Egrets for the most part are easy to spot their white feathers stand out against most backgrounds, (The Reddish Egret being the exception) The largest of the Egrets is the Great Egret which stands 40 inches tall with a wingspan up to 67 inches. In 1953, the great egret in flight was chosen as the symbol of the National Audubon Society, which was formed in part to prevent the killing of birds for their feathers.
The Reddish Egret reaches 32 inches in length, with a 49 inch wingspan. It stalks its prey visually in shallow water far more actively than other herons and egrets, frequently running energetically and using the shadow of its wings to reduce glare on the water once it is in position to spear a fish; the result is a fascinating dance. Due to its bold, rapacious yet graceful feeding behavior, author Pete Dunne nicknamed the reddish egret “the Tyrannosaurus rex of the Flats”. Even now that makes me smile.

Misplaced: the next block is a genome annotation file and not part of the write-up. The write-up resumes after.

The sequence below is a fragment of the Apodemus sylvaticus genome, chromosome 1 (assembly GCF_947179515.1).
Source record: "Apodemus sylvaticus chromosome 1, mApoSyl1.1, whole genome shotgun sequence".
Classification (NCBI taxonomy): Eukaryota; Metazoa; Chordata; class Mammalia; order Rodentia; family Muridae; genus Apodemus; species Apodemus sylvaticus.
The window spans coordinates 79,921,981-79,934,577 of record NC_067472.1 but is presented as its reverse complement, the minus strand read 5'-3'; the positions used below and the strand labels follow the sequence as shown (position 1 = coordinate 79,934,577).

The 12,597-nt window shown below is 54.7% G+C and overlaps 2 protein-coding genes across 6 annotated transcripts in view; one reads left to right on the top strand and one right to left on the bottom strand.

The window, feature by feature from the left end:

The smallest of the egrets is the Cattle Egret has a short, thick-neck and spends most of its time in fields rather than streams. It forages at the feet of grazing cattle, head bobbing with each step, or rides on their backs to pick at ticks. This stocky white heron has yellow plumes on its head and neck during breeding season.
The Snowy Egret is the fanciest of the egrets. At one time, the plumes of the snowy egret were in great demand as decorations for women’s hats. They were hunted for these plumes and this reduced the population of the species to dangerously low levels. Now protected in the United States by law, under the Migratory Bird Treaty Act, this bird’s population has rebounded. It uses it’s yellow feet as lures for fish.